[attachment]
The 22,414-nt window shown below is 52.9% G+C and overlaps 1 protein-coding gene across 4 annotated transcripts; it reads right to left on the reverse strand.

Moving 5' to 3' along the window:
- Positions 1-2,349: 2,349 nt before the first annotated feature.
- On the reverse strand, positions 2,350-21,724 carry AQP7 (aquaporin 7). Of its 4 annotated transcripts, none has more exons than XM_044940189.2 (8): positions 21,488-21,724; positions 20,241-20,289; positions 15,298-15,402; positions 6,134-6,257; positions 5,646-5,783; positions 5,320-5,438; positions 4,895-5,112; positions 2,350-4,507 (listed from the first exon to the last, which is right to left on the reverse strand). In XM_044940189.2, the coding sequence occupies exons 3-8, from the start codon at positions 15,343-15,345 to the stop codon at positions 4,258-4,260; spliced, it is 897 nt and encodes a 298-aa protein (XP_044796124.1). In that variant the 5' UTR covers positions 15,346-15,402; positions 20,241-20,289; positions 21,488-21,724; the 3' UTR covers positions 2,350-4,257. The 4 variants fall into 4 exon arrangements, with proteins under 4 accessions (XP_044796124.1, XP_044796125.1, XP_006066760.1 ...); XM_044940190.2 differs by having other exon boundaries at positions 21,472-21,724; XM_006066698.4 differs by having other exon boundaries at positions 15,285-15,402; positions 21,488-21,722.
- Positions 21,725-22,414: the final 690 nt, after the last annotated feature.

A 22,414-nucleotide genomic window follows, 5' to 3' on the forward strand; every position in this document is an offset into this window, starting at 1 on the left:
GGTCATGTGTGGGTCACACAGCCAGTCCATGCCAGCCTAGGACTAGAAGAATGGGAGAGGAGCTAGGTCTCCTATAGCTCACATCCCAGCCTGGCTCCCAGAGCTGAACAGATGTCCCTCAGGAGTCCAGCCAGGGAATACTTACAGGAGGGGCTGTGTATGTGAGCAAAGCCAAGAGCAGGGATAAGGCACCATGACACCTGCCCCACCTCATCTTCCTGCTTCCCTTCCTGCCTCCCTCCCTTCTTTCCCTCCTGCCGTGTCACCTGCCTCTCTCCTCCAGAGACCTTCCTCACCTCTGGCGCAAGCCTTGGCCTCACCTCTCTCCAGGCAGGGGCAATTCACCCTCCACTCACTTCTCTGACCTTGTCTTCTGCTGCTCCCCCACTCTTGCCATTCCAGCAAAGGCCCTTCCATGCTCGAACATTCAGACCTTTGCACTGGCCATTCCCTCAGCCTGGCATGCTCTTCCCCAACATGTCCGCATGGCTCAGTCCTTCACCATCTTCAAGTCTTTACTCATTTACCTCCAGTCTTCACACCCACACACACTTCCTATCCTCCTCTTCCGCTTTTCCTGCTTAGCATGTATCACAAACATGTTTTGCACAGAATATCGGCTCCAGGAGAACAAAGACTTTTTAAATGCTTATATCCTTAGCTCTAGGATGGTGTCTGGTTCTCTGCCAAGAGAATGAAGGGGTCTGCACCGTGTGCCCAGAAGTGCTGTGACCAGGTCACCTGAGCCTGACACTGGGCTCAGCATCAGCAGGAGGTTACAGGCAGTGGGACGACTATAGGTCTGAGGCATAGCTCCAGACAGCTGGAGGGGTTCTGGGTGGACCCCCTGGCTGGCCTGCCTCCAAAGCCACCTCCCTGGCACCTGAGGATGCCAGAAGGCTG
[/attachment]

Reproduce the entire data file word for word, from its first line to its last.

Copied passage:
The 22,414-nt window shown below is 52.9% G+C and overlaps 1 protein-coding gene across 4 annotated transcripts; it reads right to left on the reverse strand.

Moving 5' to 3' along the window:
- Positions 1-2,349: 2,349 nt before the first annotated feature.
- On the reverse strand, positions 2,350-21,724 carry AQP7 (aquaporin 7). Of its 4 annotated transcripts, none has more exons than XM_044940189.2 (8): positions 21,488-21,724; positions 20,241-20,289; positions 15,298-15,402; positions 6,134-6,257; positions 5,646-5,783; positions 5,320-5,438; positions 4,895-5,112; positions 2,350-4,507 (listed from the first exon to the last, which is right to left on the reverse strand). In XM_044940189.2, the coding sequence occupies exons 3-8, from the start codon at positions 15,343-15,345 to the stop codon at positions 4,258-4,260; spliced, it is 897 nt and encodes a 298-aa protein (XP_044796124.1). In that variant the 5' UTR covers positions 15,346-15,402; positions 20,241-20,289; positions 21,488-21,724; the 3' UTR covers positions 2,350-4,257. The 4 variants fall into 4 exon arrangements, with proteins under 4 accessions (XP_044796124.1, XP_044796125.1, XP_006066760.1 ...); XM_044940190.2 differs by having other exon boundaries at positions 21,472-21,724; XM_006066698.4 differs by having other exon boundaries at positions 15,285-15,402; positions 21,488-21,722.
- Positions 21,725-22,414: the final 690 nt, after the last annotated feature.

A 22,414-nucleotide genomic window follows, 5' to 3' on the forward strand; every position in this document is an offset into this window, starting at 1 on the left:
GGTCATGTGTGGGTCACACAGCCAGTCCATGCCAGCCTAGGACTAGAAGAATGGGAGAGGAGCTAGGTCTCCTATAGCTCACATCCCAGCCTGGCTCCCAGAGCTGAACAGATGTCCCTCAGGAGTCCAGCCAGGGAATACTTACAGGAGGGGCTGTGTATGTGAGCAAAGCCAAGAGCAGGGATAAGGCACCATGACACCTGCCCCACCTCATCTTCCTGCTTCCCTTCCTGCCTCCCTCCCTTCTTTCCCTCCTGCCGTGTCACCTGCCTCTCTCCTCCAGAGACCTTCCTCACCTCTGGCGCAAGCCTTGGCCTCACCTCTCTCCAGGCAGGGGCAATTCACCCTCCACTCACTTCTCTGACCTTGTCTTCTGCTGCTCCCCCACTCTTGCCATTCCAGCAAAGGCCCTTCCATGCTCGAACATTCAGACCTTTGCACTGGCCATTCCCTCAGCCTGGCATGCTCTTCCCCAACATGTCCGCATGGCTCAGTCCTTCACCATCTTCAAGTCTTTACTCATTTACCTCCAGTCTTCACACCCACACACACTTCCTATCCTCCTCTTCCGCTTTTCCTGCTTAGCATGTATCACAAACATGTTTTGCACAGAATATCGGCTCCAGGAGAACAAAGACTTTTTAAATGCTTATATCCTTAGCTCTAGGATGGTGTCTGGTTCTCTGCCAAGAGAATGAAGGGGTCTGCACCGTGTGCCCAGAAGTGCTGTGACCAGGTCACCTGAGCCTGACACTGGGCTCAGCATCAGCAGGAGGTTACAGGCAGTGGGACGACTATAGGTCTGAGGCATAGCTCCAGACAGCTGGAGGGGTTCTGGGTGGACCCCCTGGCTGGCCTGCCTCCAAAGCCACCTCCCTGGCACCTGAGGATGCCAGAAGGCTG